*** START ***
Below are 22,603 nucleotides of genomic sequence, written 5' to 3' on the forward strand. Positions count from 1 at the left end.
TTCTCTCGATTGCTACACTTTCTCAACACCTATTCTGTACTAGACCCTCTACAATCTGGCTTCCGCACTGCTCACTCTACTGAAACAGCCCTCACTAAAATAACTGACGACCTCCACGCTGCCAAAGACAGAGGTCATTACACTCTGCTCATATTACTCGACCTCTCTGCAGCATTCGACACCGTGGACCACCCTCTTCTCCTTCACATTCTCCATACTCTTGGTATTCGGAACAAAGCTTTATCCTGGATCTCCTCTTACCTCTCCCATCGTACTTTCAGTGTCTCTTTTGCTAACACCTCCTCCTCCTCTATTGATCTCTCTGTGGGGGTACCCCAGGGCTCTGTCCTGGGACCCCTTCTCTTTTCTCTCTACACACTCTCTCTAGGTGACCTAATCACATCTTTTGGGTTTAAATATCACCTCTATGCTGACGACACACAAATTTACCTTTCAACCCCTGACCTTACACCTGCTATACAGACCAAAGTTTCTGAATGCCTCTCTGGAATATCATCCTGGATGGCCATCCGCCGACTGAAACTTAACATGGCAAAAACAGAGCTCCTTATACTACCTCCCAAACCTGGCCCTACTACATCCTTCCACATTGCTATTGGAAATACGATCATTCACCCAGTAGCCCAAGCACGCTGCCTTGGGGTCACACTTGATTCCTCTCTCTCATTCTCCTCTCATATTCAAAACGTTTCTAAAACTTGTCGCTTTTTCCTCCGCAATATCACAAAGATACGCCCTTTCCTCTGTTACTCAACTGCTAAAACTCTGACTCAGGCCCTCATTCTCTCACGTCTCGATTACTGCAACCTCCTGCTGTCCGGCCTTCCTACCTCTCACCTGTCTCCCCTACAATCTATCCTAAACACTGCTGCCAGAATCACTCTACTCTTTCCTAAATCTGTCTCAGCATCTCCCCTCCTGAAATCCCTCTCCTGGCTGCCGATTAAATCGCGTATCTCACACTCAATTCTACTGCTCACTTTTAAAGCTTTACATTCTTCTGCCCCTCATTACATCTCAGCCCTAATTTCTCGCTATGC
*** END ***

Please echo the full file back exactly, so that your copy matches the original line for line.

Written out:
Below are 22,603 nucleotides of genomic sequence, written 5' to 3' on the forward strand. Positions count from 1 at the left end.
TTCTCTCGATTGCTACACTTTCTCAACACCTATTCTGTACTAGACCCTCTACAATCTGGCTTCCGCACTGCTCACTCTACTGAAACAGCCCTCACTAAAATAACTGACGACCTCCACGCTGCCAAAGACAGAGGTCATTACACTCTGCTCATATTACTCGACCTCTCTGCAGCATTCGACACCGTGGACCACCCTCTTCTCCTTCACATTCTCCATACTCTTGGTATTCGGAACAAAGCTTTATCCTGGATCTCCTCTTACCTCTCCCATCGTACTTTCAGTGTCTCTTTTGCTAACACCTCCTCCTCCTCTATTGATCTCTCTGTGGGGGTACCCCAGGGCTCTGTCCTGGGACCCCTTCTCTTTTCTCTCTACACACTCTCTCTAGGTGACCTAATCACATCTTTTGGGTTTAAATATCACCTCTATGCTGACGACACACAAATTTACCTTTCAACCCCTGACCTTACACCTGCTATACAGACCAAAGTTTCTGAATGCCTCTCTGGAATATCATCCTGGATGGCCATCCGCCGACTGAAACTTAACATGGCAAAAACAGAGCTCCTTATACTACCTCCCAAACCTGGCCCTACTACATCCTTCCACATTGCTATTGGAAATACGATCATTCACCCAGTAGCCCAAGCACGCTGCCTTGGGGTCACACTTGATTCCTCTCTCTCATTCTCCTCTCATATTCAAAACGTTTCTAAAACTTGTCGCTTTTTCCTCCGCAATATCACAAAGATACGCCCTTTCCTCTGTTACTCAACTGCTAAAACTCTGACTCAGGCCCTCATTCTCTCACGTCTCGATTACTGCAACCTCCTGCTGTCCGGCCTTCCTACCTCTCACCTGTCTCCCCTACAATCTATCCTAAACACTGCTGCCAGAATCACTCTACTCTTTCCTAAATCTGTCTCAGCATCTCCCCTCCTGAAATCCCTCTCCTGGCTGCCGATTAAATCGCGTATCTCACACTCAATTCTACTGCTCACTTTTAAAGCTTTACATTCTTCTGCCCCTCATTACATCTCAGCCCTAATTTCTCGCTATGC